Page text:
This is a post in the SQL Interview series. These aren't trick or gotcha questions, they're just questions designed to scope out a candidate's knowledge around SQL Server and Azure SQL Database.
Section: Server Tuning
SQL Server 2008 introduced a server option for optimize for adhoc workloads.
Can you explain the problem that it is designed to solve, what most commonly causes the problem, and what impact this option has when you enable it?
On a SQL Server, you can end up with a large amount of memory being taken up by query plans that will likely never be used again.
There are two primary causes of this situation:
- The less common cause is that you have a large number of adhoc queries being executed as one-off queries.
- The most common cause is that you are using a framework like LINQ that does not handle data typing properly, and causes a large number of query plans to be created for each query. You might also be using lower-level frameworks like ADO.NET incorrectly.
As an example, command objects in ADO.NET have a parameters collection. If you add parameters using the AddWithValue() method, you specify the parameter name, and the value, but you do not specify the data type. The problem with this is that the framework then tries to work out what the data type is, from the value.
This means that if you pass a string like 'Hello', then it might guess nvarchar(5) but if you pass a string like 'Hello There', it might guess nvarchar(11).
The lengths of data types are part of the signature for each query plan. This means that you can easily end up with different query plans for every combination of every length of string that has ever been passed to the query. We call this Plan Cache Pollution.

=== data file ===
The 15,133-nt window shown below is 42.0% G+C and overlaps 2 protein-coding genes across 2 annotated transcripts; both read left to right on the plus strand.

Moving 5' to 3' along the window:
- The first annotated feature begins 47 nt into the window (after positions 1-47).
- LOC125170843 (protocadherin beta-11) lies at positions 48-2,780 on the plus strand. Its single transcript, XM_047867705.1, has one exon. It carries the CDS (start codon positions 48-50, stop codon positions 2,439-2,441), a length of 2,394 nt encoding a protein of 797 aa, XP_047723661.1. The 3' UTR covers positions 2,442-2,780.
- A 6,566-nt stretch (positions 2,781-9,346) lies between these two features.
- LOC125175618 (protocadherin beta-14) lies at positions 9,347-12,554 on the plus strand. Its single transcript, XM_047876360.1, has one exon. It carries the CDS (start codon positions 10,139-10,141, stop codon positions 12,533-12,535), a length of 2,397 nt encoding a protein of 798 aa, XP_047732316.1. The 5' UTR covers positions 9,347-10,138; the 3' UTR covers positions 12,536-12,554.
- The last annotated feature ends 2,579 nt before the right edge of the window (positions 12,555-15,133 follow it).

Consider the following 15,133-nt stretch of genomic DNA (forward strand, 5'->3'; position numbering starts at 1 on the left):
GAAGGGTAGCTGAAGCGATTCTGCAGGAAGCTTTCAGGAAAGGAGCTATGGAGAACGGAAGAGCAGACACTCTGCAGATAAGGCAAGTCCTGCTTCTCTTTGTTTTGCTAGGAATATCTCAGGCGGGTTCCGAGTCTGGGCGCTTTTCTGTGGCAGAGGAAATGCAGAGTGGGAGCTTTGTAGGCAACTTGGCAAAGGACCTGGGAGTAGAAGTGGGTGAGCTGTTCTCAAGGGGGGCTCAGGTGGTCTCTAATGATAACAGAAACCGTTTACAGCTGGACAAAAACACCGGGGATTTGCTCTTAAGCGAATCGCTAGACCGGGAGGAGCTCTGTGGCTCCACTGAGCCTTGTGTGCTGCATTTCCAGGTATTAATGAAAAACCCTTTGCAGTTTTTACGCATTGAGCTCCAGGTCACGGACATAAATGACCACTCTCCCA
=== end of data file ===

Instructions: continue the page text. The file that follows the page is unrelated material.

The correct way to fix this is to avoid ever using methods like AddWithValue() and instead using a method where you specify the data type. The challenge here is that many frameworks like LINQ have this behaviour baked in, and the developer cannot change it.
When the optimize for adhoc workloads option has been set, the first time a query is seen, the hash for the query is stored (so it can be remembered) but the query plan is not stored. The next time the same query is seen, the compiled plan is then stored for reuse.
This avoids the plan cache becoming littered with one-off query plans.
Another option taken by some frameworks, is to just use varchar(4000) or nvarchar(4000), or worse nvarchar(max) for all strings. That will of course avoid the plan cache pollution, but it's likely to then cause issues with memory grants in poor quality plans.